I think its totally daft to let the kids see them beforehand. When our daughter was doing the dreaded tests last year I recall her saying some other children in her class had been set the familiarisation papers by their tutor. Surely the whole point is to see how they perform under proper test conditions with a paper they haven't seen before.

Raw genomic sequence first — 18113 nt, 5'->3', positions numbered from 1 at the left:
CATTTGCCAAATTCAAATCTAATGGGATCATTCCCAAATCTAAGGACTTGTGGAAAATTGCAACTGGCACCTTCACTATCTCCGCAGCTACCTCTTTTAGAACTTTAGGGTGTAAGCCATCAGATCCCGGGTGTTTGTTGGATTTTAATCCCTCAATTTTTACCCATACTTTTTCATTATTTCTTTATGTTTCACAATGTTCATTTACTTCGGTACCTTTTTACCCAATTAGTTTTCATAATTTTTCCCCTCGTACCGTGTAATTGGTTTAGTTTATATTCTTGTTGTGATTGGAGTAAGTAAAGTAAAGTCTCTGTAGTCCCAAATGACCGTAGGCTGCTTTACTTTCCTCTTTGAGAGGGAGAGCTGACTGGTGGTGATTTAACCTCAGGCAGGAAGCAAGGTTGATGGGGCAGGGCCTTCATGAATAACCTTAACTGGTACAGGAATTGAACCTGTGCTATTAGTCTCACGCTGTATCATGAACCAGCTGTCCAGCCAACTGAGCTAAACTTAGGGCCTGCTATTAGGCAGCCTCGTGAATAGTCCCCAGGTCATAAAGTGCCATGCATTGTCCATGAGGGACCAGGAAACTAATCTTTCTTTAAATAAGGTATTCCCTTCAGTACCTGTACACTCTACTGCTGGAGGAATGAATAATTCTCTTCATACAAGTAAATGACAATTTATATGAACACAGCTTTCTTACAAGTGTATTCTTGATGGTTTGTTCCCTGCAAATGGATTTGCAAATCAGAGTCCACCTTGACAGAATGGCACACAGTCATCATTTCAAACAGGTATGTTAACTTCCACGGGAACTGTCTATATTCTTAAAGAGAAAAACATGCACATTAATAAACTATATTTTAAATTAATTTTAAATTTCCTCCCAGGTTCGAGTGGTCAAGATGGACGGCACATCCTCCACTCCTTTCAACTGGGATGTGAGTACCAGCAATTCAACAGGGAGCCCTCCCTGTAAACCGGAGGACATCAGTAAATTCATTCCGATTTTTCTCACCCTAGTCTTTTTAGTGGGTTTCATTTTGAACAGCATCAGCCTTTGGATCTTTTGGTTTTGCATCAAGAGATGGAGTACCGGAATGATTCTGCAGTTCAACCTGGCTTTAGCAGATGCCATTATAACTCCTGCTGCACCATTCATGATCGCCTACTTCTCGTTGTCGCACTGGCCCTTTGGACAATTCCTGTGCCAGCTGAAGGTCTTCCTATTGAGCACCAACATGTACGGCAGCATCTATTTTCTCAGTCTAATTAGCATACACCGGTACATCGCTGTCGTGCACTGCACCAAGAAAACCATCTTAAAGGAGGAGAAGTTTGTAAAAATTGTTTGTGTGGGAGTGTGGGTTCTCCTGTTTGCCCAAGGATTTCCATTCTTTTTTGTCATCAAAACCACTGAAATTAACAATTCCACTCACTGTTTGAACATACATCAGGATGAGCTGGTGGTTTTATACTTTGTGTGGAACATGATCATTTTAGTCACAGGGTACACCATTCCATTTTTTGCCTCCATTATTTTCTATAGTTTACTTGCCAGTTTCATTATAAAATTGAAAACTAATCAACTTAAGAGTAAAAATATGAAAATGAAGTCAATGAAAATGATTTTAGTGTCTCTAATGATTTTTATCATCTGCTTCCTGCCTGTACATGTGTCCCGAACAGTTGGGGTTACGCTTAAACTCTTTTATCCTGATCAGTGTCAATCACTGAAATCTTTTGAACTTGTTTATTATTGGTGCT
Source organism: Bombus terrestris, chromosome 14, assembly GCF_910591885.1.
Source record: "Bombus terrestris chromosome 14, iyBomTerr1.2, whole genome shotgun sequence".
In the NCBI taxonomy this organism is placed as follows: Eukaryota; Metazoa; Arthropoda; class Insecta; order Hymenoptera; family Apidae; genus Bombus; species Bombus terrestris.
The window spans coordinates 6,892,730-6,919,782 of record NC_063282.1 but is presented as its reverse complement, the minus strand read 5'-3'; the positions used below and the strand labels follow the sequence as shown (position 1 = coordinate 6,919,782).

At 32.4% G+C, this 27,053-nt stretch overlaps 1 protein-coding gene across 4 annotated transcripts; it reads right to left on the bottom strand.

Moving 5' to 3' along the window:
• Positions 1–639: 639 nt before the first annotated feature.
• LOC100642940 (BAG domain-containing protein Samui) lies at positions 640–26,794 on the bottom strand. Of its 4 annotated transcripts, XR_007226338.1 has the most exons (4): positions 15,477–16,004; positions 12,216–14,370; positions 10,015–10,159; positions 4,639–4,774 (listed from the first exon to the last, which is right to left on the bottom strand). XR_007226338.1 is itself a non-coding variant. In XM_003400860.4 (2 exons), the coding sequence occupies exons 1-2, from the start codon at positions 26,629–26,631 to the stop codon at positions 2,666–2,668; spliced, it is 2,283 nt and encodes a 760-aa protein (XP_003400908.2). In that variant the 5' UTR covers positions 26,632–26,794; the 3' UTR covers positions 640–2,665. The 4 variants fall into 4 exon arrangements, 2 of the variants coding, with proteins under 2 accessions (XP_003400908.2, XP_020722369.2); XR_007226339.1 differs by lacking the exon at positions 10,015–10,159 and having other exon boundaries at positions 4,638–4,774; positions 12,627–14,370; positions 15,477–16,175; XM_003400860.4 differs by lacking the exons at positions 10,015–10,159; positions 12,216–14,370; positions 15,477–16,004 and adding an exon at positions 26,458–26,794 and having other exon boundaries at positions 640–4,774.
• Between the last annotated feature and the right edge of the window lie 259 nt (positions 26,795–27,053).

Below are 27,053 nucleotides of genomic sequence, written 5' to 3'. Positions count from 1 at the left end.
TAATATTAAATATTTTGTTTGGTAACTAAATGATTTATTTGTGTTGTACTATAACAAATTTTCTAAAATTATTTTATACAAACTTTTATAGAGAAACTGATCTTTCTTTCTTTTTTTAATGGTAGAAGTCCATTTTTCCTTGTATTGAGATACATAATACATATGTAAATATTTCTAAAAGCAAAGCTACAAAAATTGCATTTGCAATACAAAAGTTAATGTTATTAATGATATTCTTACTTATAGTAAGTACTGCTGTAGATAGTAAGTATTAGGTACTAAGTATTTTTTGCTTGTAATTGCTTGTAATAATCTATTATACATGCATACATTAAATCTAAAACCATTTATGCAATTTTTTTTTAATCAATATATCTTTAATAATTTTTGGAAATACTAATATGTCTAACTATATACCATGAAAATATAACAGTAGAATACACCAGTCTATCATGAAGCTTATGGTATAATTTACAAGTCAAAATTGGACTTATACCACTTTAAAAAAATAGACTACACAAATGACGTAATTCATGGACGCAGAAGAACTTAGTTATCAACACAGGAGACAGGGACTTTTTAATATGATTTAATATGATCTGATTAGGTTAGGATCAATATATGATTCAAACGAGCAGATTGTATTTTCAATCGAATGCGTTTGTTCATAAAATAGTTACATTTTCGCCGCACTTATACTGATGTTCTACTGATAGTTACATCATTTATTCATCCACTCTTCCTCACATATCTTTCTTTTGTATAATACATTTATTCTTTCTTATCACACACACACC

Yes, I agree it is daft. The motivation tends to be two-fold. Firstly, the kids can brag like mad about having scored 80/80 in the practice papers and, secondly, the tutors live in the naive belief that at an appeal hearing the panel will be impressed by those 3 scores of 80/80, so little Johnny's substantially lower scores on the real papers must simply have been an "unfortunate blip" (probably involving the demise of a hamster